Monday, August 20, 2012

A Small August Harvest

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Lately, I've been participating in the Monday Harvest blog thingamajigger (hosted at Daphne's excellent blog). Most people are documenting massive garden bounty, and as usual I'll be showing stark photos of the austere randomness of our garden.

We have a small Murcott mandarin tree, that has been holding onto three not-quite-ripe-looking fruits for an eternity. (Seriously. I think they've been on the tree for over a year.) This past week, I decided that letting the fruit stay on the tree was stupid, and picked one of the fruits. Then minutes later, Robb was watering the tree and the other two remaining fruits jumped off the tree. They must have been so lonely that they committed suicide.

Murcott is the same variety marketed by Florida growers under the name Honey. It is thought to have come out of the U.S. Department of Agriculture citrus breeding program in Florida in the early 1900s. The fruit was quite tasty. Nicely acid, and not too sweet. We've got some baby fruit coming along. Let's hope it doesn't take seven years for this next batch to ripen.

While on the subject of fruit harvest, I should mention that we got four small Laroda plums off of the volunteer plum tree that has been my grafting experiment. The graft was made back in the spring of 2011, and the fruits were relatively small. But my-oh-my! They were truly delicious.

We're seeing the end of the pluots, and the persimmon keeps dumping unripe fruit on the ground. Claire over at Curbstone Valley Farm wondered if eating windfall persimmon caused our hen Harriet's gastric distress. She thought that the typical astringency of the persimmon might have been a problem. We let these persimmons "blet" (or sit around until they get mushy) and once they're in that state, they are remarkably bland. Far too bland for human consumption, that's for sure!




The chickens are laying a few eggs. Anne Elliot, our bossy Wyandotte seems to be our best layer. She's producing light brown eggs. Harriet was laying darker brown eggs, until she got sick. And someone -- maybe our Easter Egger Isabella, maybe Anne Elliot -- is laying medium-light brown eggs. It seems that the colors are variable, from day to day, so unless we actually see a hen leaving the nest box (and screaming her head off) we're not sure who has laid what.




We've been harvesting a bit of honey. This year, the bees were really prolific, building up huge populations (and swarming like crazy). What they weren't doing a lot of was stockpiling honey. I suspect they were using all the incoming nectar to feed the young bees. Clearly, the bees need the honey more than we do. So we'll only harvest a little bit, as the opportunity arises.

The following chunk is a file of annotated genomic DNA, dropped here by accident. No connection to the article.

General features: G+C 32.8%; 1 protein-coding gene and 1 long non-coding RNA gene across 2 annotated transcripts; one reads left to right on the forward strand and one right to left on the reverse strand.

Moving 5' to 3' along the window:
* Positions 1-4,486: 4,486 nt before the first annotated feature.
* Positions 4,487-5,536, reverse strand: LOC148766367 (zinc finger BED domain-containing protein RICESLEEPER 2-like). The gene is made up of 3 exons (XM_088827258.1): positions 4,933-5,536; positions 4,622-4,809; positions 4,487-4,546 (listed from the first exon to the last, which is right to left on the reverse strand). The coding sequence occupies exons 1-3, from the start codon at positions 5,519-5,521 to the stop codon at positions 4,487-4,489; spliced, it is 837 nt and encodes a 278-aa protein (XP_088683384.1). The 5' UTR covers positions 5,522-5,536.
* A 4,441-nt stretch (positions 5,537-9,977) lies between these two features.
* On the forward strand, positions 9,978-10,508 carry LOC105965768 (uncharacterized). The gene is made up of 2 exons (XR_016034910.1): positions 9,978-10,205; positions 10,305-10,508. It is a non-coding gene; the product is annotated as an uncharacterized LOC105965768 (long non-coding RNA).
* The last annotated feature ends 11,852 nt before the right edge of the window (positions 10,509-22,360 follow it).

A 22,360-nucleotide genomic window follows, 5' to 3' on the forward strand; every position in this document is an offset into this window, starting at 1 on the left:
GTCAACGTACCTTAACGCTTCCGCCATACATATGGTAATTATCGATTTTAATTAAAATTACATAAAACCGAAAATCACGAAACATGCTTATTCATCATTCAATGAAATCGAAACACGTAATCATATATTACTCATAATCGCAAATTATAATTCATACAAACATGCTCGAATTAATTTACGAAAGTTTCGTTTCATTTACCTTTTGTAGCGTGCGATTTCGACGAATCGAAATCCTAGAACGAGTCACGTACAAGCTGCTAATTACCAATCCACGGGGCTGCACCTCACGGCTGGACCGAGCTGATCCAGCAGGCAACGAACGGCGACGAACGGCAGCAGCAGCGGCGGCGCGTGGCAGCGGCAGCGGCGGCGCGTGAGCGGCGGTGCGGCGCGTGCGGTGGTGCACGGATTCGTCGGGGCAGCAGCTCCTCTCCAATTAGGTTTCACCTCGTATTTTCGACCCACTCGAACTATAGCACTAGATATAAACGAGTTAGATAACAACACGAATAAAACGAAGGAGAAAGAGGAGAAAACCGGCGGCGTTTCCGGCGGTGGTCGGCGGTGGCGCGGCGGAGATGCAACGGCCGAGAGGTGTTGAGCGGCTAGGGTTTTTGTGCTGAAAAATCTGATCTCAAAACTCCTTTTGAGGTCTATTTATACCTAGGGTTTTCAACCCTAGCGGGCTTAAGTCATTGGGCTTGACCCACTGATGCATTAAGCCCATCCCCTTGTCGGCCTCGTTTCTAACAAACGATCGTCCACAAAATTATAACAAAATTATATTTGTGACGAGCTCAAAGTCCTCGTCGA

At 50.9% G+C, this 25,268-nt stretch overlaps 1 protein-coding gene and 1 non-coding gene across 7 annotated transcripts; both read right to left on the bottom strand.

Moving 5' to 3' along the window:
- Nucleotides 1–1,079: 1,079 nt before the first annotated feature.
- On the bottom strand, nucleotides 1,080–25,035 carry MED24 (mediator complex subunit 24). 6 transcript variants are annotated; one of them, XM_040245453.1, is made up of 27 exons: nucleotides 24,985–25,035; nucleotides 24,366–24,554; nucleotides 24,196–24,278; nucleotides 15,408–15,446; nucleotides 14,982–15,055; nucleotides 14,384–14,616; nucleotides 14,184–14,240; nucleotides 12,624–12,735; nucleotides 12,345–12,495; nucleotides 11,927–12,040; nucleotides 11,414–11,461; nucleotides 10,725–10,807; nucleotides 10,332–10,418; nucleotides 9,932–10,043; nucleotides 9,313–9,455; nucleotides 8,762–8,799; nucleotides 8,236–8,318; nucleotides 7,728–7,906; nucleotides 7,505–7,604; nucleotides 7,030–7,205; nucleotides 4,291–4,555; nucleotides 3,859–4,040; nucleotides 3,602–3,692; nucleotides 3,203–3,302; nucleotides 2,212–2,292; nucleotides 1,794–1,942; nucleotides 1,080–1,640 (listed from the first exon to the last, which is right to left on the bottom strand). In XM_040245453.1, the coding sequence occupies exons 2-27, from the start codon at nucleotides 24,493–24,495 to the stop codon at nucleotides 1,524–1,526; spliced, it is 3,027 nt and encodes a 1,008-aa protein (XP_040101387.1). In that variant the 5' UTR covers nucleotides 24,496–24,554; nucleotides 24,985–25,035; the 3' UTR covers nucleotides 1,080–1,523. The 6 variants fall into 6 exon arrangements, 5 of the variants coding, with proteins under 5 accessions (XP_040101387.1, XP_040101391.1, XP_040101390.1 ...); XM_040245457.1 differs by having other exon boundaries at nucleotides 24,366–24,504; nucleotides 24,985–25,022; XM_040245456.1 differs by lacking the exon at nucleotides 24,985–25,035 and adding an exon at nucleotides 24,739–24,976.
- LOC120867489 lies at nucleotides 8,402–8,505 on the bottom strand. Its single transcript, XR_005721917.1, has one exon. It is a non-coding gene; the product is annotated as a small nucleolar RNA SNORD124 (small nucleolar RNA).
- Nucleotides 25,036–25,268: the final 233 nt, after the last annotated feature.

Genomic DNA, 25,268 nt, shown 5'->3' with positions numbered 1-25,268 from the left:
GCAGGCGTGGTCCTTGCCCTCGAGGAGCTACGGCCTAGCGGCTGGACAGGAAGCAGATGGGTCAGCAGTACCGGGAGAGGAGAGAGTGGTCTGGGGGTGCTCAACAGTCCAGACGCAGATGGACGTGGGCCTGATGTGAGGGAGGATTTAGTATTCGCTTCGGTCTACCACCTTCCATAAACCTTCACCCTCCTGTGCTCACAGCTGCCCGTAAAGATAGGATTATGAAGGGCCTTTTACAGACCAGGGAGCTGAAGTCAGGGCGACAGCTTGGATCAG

Harvesting just a little bit seems to be the theme of our vegetable garden right now. We're getting a bit of kale, and some windfall apples from our next door neighbors. Beans are trickling in. Things are slow, and I'm not sure if this is due to my ow incompetence or our concrete-like soil, or just the time of year. I really do find gardening in California confusing, in comparison to gardening on the East Coast.

8 comments:

Crafty Cristy said...

I feel the same way you do--others harvest massive amounts, and I show off the small amounts I harvest. But I am glad to harvest anything.

How cool to have bees. I want bees. My family is not at all supportive of the idea.

Michelle said...

Gardening is a little different here (major understatement), but you will get the hang of it evenutally. It's only taken me about 20 years or so, and I've lived here from day zero.

I like the little of this and little of that harvests, I'm too busy, um, lazy to deal with gluts these days.

Suicidal mandarins, what a hoot!

Michelle said...

Gardening is a little different here (major understatement), but you will get the hang of it evenutally. It's only taken me about 20 years or so, and I've lived here from day zero.

I like the little of this and little of that harvests, I'm too busy, um, lazy to deal with gluts these days.

Suicidal mandarins, what a hoot!

Shawn Ann said...

eggs and honey! Would love to have those. I think that is pretty good!

Stefaneener said...

It looks scrumptious. I feel like Queen Slacker, since my harvests are minimal. Oh well.

camissonia said...

Looks like you've got quite the home farm going for you. I'm sure nothing tastes better than fresh produce, honey and eggs!

Mary Hysong said...

mmmm honey sound wonderful! I had to give up beekeeping when I became allergic to the stings. Well just keep adding lots of organic matter to your soil, it will improve! and every year will get better and better

Curbstone Valley Farm said...

Gardening around the Bay Area (SF, or Monterey) seems different from one year to the next. I think I garden now for the element of surprise ;) Throw in a few rogue rodents, just to mix things up, and it's anybody's guess what will grow and/or yield. Like you, our eggs seem to be the most consistent commodity, although I am happy to say we did finally get some honey, but only from about a third of our hives. I agree, when the colonies are busy making bees, they don't seem to squirrel away much extra honey, but I'm grateful even for a smakeral.

I still wonder about Harriet and those persimmons though. Bletted or not, they're still unripe, and still contain some potentially problematic tannins, like shibuol. I'm just not sure how much of an issue those are for birds...I'll need to do some extra homework ;)

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